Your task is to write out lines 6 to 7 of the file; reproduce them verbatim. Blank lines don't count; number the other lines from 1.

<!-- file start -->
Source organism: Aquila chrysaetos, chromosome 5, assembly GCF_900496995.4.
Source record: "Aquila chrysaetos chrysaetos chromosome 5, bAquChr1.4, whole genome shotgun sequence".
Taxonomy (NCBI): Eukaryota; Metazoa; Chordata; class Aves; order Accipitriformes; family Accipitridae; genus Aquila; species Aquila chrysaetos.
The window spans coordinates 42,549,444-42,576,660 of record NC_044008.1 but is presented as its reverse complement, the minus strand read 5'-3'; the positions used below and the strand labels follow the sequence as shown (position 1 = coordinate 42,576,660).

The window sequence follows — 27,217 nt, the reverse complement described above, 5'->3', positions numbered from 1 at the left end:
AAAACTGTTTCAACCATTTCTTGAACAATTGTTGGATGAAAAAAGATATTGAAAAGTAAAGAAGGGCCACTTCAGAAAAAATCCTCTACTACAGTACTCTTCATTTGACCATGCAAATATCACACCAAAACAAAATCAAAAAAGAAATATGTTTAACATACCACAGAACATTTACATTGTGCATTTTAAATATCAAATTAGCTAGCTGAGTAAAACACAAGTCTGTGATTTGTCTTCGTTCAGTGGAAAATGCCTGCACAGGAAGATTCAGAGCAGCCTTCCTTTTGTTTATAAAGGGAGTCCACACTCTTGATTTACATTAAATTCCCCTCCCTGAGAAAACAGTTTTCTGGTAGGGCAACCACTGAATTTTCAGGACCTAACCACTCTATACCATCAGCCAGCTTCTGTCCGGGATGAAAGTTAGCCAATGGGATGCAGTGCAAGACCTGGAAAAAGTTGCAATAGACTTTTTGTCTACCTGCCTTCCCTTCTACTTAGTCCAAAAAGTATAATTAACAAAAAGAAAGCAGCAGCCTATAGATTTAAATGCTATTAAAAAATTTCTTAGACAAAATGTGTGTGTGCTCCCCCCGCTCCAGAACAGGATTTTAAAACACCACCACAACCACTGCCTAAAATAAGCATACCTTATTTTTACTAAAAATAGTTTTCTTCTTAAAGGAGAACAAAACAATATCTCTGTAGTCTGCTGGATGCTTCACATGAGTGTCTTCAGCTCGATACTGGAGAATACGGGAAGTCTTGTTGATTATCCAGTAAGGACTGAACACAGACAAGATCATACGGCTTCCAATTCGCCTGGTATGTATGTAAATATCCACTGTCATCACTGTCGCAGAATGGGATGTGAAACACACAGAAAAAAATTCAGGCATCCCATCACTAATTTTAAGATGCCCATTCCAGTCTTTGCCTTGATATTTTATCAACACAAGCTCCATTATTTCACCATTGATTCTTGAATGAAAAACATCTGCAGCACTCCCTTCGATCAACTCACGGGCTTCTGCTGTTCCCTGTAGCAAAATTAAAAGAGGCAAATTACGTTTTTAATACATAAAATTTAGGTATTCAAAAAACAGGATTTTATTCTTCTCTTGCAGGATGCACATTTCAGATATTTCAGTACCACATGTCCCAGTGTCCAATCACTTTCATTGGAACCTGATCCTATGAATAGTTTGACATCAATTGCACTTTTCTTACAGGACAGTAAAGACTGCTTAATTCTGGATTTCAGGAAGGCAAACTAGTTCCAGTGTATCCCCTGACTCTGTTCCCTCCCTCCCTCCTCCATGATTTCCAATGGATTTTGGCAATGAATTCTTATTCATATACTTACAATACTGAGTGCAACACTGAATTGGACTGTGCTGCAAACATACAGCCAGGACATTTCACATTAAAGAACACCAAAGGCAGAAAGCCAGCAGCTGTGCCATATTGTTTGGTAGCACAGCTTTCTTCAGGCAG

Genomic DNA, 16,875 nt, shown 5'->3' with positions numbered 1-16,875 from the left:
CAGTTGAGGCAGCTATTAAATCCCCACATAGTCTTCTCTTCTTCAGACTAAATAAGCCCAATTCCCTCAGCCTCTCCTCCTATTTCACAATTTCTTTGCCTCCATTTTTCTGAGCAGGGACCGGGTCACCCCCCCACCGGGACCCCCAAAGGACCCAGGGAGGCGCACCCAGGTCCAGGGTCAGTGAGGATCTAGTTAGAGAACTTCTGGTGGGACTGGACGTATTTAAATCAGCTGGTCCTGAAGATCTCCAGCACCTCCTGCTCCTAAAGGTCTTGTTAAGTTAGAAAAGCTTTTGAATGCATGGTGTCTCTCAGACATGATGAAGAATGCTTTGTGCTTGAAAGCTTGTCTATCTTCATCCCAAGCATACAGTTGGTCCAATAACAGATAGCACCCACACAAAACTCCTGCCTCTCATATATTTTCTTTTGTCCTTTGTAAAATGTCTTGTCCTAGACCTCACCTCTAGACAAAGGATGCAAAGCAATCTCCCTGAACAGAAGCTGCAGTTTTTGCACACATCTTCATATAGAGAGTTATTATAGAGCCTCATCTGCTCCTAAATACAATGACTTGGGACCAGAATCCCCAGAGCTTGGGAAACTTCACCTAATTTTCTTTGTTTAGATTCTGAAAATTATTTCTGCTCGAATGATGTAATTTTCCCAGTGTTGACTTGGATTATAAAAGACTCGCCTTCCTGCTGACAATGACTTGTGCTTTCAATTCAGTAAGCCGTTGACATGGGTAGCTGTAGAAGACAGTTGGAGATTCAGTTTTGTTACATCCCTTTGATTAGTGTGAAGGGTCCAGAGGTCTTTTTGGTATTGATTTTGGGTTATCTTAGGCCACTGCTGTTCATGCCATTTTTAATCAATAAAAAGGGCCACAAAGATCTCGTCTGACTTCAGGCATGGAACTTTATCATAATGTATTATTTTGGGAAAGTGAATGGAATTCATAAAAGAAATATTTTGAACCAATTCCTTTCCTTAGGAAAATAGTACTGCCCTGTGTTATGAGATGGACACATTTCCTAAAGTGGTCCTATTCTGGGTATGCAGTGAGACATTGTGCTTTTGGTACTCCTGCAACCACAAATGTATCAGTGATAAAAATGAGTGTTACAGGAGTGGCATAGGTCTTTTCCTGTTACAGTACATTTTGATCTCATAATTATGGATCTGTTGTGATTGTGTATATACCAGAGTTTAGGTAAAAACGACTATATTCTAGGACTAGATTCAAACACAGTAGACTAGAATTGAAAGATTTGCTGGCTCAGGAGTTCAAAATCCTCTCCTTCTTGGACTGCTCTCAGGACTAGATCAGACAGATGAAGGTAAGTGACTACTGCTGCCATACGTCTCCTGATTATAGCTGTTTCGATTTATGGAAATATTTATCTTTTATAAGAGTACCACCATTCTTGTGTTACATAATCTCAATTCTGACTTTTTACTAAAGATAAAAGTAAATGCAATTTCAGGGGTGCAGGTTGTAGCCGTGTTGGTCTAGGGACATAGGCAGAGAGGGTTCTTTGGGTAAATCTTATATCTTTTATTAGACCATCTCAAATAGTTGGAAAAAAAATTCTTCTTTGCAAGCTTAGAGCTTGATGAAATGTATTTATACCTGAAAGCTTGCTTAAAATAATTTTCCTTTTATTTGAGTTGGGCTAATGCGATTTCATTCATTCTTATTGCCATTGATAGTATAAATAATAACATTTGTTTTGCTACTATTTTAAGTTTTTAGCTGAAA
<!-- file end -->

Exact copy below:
AAAACTGTTTCAACCATTTCTTGAACAATTGTTGGATGAAAAAAGATATTGAAAAGTAAAGAAGGGCCACTTCAGAAAAAATCCTCTACTACAGTACTCTTCATTTGACCATGCAAATATCACACCAAAACAAAATCAAAAAAGAAATATGTTTAACATACCACAGAACATTTACATTGTGCATTTTAAATATCAAATTAGCTAGCTGAGTAAAACACAAGTCTGTGATTTGTCTTCGTTCAGTGGAAAATGCCTGCACAGGAAGATTCAGAGCAGCCTTCCTTTTGTTTATAAAGGGAGTCCACACTCTTGATTTACATTAAATTCCCCTCCCTGAGAAAACAGTTTTCTGGTAGGGCAACCACTGAATTTTCAGGACCTAACCACTCTATACCATCAGCCAGCTTCTGTCCGGGATGAAAGTTAGCCAATGGGATGCAGTGCAAGACCTGGAAAAAGTTGCAATAGACTTTTTGTCTACCTGCCTTCCCTTCTACTTAGTCCAAAAAGTATAATTAACAAAAAGAAAGCAGCAGCCTATAGATTTAAATGCTATTAAAAAATTTCTTAGACAAAATGTGTGTGTGCTCCCCCCGCTCCAGAACAGGATTTTAAAACACCACCACAACCACTGCCTAAAATAAGCATACCTTATTTTTACTAAAAATAGTTTTCTTCTTAAAGGAGAACAAAACAATATCTCTGTAGTCTGCTGGATGCTTCACATGAGTGTCTTCAGCTCGATACTGGAGAATACGGGAAGTCTTGTTGATTATCCAGTAAGGACTGAACACAGACAAGATCATACGGCTTCCAATTCGCCTGGTATGTATGTAAATATCCACTGTCATCACTGTCGCAGAATGGGATGTGAAACACACAGAAAAAAATTCAGGCATCCCATCACTAATTTTAAGATGCCCATTCCAGTCTTTGCCTTGATATTTTATCAACACAAGCTCCATTATTTCACCATTGATTCTTGAATGAAAAACATCTGCAGCACTCCCTTCGATCAACTCACGGGCTTCTGCTGTTCCCTGTAGCAAAATTAAAAGAGGCAAATTACGTTTTTAATACATAAAATTTAGGTATTCAAAAAACAGGATTTTATTCTTCTCTTGCAGGATGCACATTTCAGATATTTCAGTACCACATGTCCCAGTGTCCAATCACTTTCATTGGAACCTGATCCTATGAATAGTTTGACATCAATTGCACTTTTCTTACAGGACAGTAAAGACTGCTTAATTCTGGATTTCAGGAAGGCAAACTAGTTCCAGTGTATCCCCTGACTCTGTTCCCTCCCTCCCTCCTCCATGATTTCCAATGGATTTTGGCAATGAATTCTTATTCATATACTTACAATACTGAGTGCAACACTGAATTGGACTGTGCTGCAAACATACAGCCAGGACATTTCACATTAAAGAACACCAAAGGCAGAAAGCCAGCAGCTGTGCCATATTGTTTGGTAGCACAGCTTTCTTCAGGCAG

Genomic DNA, 16,875 nt, shown 5'->3' with positions numbered 1-16,875 from the left: